This study used a completely random factorial design with only one factor (one-way) using the MINITAB® 17 Statistical Software (Minitab Inc., State College, PA, USA) (2014), in which the variability within each dentifrice was randomly explained, that is, by the sum of the effects of several factors (methodological procedures and analysis parameters) that varied randomly. Through the analysis of variance statistical test, significant differences were observed among dentifrices. Thus, the Tukey's test was applied to determine which means were significantly different at 5% significance.
| Results|| |
[Table 2] shows the means and standard deviations of each product for pH, loss on drying and calcium concentration tests. The widest pH range was observed for dentifrice Colgate Mαxima Proteηγo® (10.03), with a significant difference from the other brands (P < 0.05). On the other hand, the lowest value was found for dentifrice Oral-B® (P < 0.05).
|Table 2: Physicochemical characteristics of dentifrices (mean, SD and ANOVA with Tukey's test) |
Click here to view
Regarding the loss on drying test, the highest values were found for dentifrices Colgate Tripla Aηγo® (58.14%) and Close Up® (61.13%), and the lowest for Oral-B® (33.81%) and Even® (36.80%). However, all products exhibited different loss on drying values in the statistical analyses (P < 0.05).
The highest calcium concentrations were found for dentifrices Even® (155.55 g/kg), Colgate Mαxima Proteηγo® (153.33 g/kg) and Oral-B® (152.78 g/kg), with no significant difference (P > 0.05). However, the lowest concentration was found for dentifrice Colgate Ultra Branco® (129.38 g/kg), with differences in relation to the other groups (P < 0.05).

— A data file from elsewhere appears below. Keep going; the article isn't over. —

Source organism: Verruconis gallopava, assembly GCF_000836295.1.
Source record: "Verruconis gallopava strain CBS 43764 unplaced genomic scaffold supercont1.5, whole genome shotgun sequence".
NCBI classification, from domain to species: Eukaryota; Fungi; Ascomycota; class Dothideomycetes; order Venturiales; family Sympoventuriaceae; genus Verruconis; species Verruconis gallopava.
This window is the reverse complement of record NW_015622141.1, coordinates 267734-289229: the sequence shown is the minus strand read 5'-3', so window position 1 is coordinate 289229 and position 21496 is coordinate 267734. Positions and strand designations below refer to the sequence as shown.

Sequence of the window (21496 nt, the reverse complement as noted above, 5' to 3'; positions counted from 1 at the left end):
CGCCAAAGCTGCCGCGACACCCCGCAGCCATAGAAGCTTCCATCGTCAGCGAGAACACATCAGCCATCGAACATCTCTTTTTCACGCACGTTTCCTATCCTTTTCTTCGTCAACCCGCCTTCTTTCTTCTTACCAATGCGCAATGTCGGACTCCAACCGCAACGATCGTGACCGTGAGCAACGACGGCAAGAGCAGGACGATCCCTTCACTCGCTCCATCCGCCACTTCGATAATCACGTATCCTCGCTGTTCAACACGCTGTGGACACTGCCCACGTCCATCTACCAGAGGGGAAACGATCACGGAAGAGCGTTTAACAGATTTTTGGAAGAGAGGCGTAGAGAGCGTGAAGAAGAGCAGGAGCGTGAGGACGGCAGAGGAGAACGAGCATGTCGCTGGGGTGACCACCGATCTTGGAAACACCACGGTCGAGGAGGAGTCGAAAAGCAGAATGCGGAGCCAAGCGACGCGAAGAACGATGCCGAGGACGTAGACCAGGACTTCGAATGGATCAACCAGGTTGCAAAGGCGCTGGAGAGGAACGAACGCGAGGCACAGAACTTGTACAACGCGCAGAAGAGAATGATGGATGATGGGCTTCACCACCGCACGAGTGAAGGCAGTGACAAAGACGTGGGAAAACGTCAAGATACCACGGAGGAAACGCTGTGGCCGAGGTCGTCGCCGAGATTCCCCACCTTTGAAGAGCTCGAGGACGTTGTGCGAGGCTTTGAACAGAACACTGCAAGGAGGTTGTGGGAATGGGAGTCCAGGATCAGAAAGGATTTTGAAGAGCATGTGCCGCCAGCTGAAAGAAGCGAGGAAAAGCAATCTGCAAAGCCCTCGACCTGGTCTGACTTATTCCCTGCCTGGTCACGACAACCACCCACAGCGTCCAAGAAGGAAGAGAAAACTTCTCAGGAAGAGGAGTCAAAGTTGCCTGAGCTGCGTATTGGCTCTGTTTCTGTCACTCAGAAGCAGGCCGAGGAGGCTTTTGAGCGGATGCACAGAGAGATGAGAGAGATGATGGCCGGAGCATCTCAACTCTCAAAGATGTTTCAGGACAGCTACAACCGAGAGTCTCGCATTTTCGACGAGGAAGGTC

| Discussion|| |
Since the introduction of dentifrices, their formulations have developed considerably though their development is not yet complete and still has many challenges to overcome.  Thus, the evaluation of their physicochemical properties still requires a better understanding of their characteristics.
The pH results of the present study showed significant differences among brands tested; however, all dentifrices were within the safe range (from 4.5 to 10.5).  Thus, these results showed that the pH of all seven dentifrices was alkaline (pH > 7). It is noteworthy that among brands evaluated, Colgate Ultra Branco® and Sorriso Dentes Brancos® , with bleaching function, also showed alkaline pH.
A previous study analyzed the pH of 15 different brands in triplicate by means of a 6.25% suspension of each dentifrice.  Most dentifrices showed alkaline pH; however, three dentifrices showed pH value below neutral. They were: Oral-B Dentes and Gengivas® (6.1) Kolynos Aηγo Total® (6.3) and Up Close com Fluor® (6.9). In the same study, it was found that dentifrices showed high abrasiveness, which is a feature that could indicate a possible combination of erosive and abrasive effect.